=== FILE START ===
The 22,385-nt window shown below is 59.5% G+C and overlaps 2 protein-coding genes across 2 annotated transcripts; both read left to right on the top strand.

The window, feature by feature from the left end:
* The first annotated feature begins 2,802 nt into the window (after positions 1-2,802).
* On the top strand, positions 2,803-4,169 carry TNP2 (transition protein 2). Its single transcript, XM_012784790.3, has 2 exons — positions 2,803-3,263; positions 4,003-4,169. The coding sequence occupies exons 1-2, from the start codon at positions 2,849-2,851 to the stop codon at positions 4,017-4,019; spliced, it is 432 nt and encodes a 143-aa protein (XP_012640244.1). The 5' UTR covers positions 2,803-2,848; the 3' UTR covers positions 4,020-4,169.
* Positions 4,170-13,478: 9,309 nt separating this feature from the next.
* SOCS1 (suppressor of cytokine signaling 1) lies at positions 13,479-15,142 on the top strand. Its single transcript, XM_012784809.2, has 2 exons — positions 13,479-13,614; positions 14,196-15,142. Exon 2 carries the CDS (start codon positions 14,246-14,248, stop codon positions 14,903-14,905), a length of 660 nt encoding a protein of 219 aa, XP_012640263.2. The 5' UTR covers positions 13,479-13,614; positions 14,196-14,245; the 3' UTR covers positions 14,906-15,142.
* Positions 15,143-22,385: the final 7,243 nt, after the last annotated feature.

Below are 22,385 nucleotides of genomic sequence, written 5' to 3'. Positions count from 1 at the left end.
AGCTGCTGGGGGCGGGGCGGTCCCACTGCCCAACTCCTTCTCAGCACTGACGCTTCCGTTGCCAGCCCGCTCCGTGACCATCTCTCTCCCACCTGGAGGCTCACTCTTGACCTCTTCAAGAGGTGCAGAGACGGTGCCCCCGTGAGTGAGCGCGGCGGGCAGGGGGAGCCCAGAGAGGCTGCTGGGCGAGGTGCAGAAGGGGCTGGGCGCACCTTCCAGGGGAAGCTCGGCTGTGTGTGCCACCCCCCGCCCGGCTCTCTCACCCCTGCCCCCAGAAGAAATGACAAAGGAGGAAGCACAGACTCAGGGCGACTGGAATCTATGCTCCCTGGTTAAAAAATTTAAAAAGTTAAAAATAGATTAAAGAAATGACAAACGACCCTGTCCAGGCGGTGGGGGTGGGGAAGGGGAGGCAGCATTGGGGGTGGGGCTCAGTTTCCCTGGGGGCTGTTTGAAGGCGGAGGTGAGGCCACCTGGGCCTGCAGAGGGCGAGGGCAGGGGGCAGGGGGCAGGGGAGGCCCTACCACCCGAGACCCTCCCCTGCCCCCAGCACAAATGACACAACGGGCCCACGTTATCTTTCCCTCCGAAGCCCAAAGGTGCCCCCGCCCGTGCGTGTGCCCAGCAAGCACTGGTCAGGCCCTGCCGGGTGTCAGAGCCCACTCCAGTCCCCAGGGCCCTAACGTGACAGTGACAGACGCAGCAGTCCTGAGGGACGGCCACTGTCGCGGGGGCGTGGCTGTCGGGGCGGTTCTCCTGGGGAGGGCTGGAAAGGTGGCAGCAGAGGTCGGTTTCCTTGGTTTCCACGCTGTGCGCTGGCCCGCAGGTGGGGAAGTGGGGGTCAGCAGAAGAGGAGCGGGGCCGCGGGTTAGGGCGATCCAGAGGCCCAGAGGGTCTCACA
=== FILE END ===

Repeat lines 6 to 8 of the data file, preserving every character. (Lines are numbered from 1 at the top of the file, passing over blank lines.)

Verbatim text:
* SOCS1 (suppressor of cytokine signaling 1) lies at positions 13,479-15,142 on the top strand. Its single transcript, XM_012784809.2, has 2 exons — positions 13,479-13,614; positions 14,196-15,142. Exon 2 carries the CDS (start codon positions 14,246-14,248, stop codon positions 14,903-14,905), a length of 660 nt encoding a protein of 219 aa, XP_012640263.2. The 5' UTR covers positions 13,479-13,614; positions 14,196-14,245; the 3' UTR covers positions 14,906-15,142.
* Positions 15,143-22,385: the final 7,243 nt, after the last annotated feature.

Below are 22,385 nucleotides of genomic sequence, written 5' to 3'. Positions count from 1 at the left end.